Is procrastination a bad thing? We all put off important tasks from time to time, but research has found that around 1 in 5 Americans are what can be called “chronic” procrastinators – which is anyone who continually puts off doing something until later (source).
But is that necessarily a bad thing? Is procrastination as bad as our culture makes it out to be?
Think about this:
Life is seasonal in nature. Like the Bible says, there’s a time for everything – a time to plant seeds and a time to harvest them. When we look at how nature goes through cycles and seasons, we’ll start to get the same picture: flurries of activity in specified times rather than extended and consistent activity spread evenly over time.
Don’t get me wrong: Nature is always intentional, but it isn’t always producing. Sometimes it’s dormant. Sometimes it seems like it isn’t moving at all. And other times it’s as if all of nature is coming to life in an instant.
Most flowers bloom in the spring – not year round – and they lie dormant during the winter months. During that time, they’re not consistently doing the same things they do during spring. They’re seasonal.
Our minds work in a similar way. Let’s call it “seasonal thinking”. Seasonal thinking is simply applying more energy towards certain things at certain times rather than trying to spread everything out evenly over long periods of time.
For many people, extreme consistency is frustrating and it feels unattainable. That’s because humans are naturally wired to be seasonal thinkers.
This is why we feel bad when we have a project that’s due in three months, but we put it off for two months, then knock it out in the last few weeks. It’s because we’ve been conditioned that any level of procrastination is wrong. After all, our culture over-values activity and under-values living in the present moment. We’re always planning and we’re always scheming. It’s what we do best.
Unfortunately, we’ve come to believe that activity equals significance.
Yet in our drive for constant output, we miss the moments right in front of us. We exchange rest for more action. We forsake seasonal thinking in exchange for constant progress.
Once you get in the mood to do something and you’re focused on getting it knocked out, you’re much more productive. It takes a while to get to that place mentally, so once you do, it only makes sense to stay in that place for a longer period of time rather than segmenting your work in shorter, less-focused, bursts.
When we work on things here and there over a long period of time, we find ourselves cutting off our focus, fragmenting our work, and losing motivation. But when we allow for longer (and naturally less often) amounts of time to work on things, we reach a state of deep focus that’s often referred to as “flow” that enables us to complete tasks more efficiently. In fact, some studies have found that we’re as much as five times more productive when we’re in these states of deep focus. (source)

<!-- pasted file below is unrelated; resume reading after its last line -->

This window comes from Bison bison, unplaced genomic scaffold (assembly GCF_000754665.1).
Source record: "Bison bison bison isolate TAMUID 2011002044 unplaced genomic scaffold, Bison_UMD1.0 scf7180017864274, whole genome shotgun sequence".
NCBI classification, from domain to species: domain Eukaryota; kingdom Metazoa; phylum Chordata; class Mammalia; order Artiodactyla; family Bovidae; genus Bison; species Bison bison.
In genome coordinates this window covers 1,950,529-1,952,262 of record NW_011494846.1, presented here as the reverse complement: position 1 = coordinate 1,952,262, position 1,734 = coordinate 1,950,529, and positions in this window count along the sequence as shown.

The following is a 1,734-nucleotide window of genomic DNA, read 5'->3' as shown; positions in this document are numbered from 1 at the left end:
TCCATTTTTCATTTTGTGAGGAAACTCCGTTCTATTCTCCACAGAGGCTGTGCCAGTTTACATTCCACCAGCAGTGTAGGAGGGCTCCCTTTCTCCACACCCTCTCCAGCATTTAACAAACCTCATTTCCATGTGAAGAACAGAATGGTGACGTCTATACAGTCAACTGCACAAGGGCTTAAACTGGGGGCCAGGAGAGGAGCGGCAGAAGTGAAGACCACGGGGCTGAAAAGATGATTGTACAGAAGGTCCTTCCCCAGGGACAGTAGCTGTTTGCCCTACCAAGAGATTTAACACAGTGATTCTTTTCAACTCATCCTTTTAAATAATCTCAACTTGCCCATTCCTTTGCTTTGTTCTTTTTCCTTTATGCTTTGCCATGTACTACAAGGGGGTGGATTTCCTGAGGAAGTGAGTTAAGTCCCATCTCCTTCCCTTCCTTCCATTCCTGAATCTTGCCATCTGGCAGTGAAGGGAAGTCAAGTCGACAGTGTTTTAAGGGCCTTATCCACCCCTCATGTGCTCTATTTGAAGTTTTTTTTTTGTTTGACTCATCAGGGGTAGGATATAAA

Here’s another thing to think about:
When you work on something closer to when it’s due, it puts you under a certain amount of pressure to get it done. And, as it turns out, that pressure helps with performance. There’s a concept in psychology known as the “Yerkes-Dodson Law” that says that people perform best when they’re under a moderate amount of pressure. We do our best when a task is neither so simple that it’s boring nor so hard that it produces anxiety. (Psychology Today)
Look, we should absolutely embrace long-term thinking and planning when used appropriately. There are some things that should be done day in and day out – like selflessness, self-discipline, kindness, and a litany of other character qualities we need every single day. Those are daily practices that should always be done consistently. But even when we’re honing our character in those ways, there’s still a seasonal aspect to it. There are times when we grow tremendously, and there are times when we’re soaking in and applying what we’ve learned. In that way, growth is still seasonal.
And there’s value in planning and taking consistent action when we’re in a specified period of time where we’re working on giant projects.
But that’s not always necessary, and as a culture, we tend to overstress busyness and undervalue “seasonal thinking” (which is often called procrastination).
The bottom line is, when we combine the performance-driving effects of a) working under a little bit of stress closer to a deadline and b) being able to commit larger chunks of focus and energy at one time, the overall effect is much more productive work.
So let’s stop shaming all the procrastinators in the world. They just might be onto something.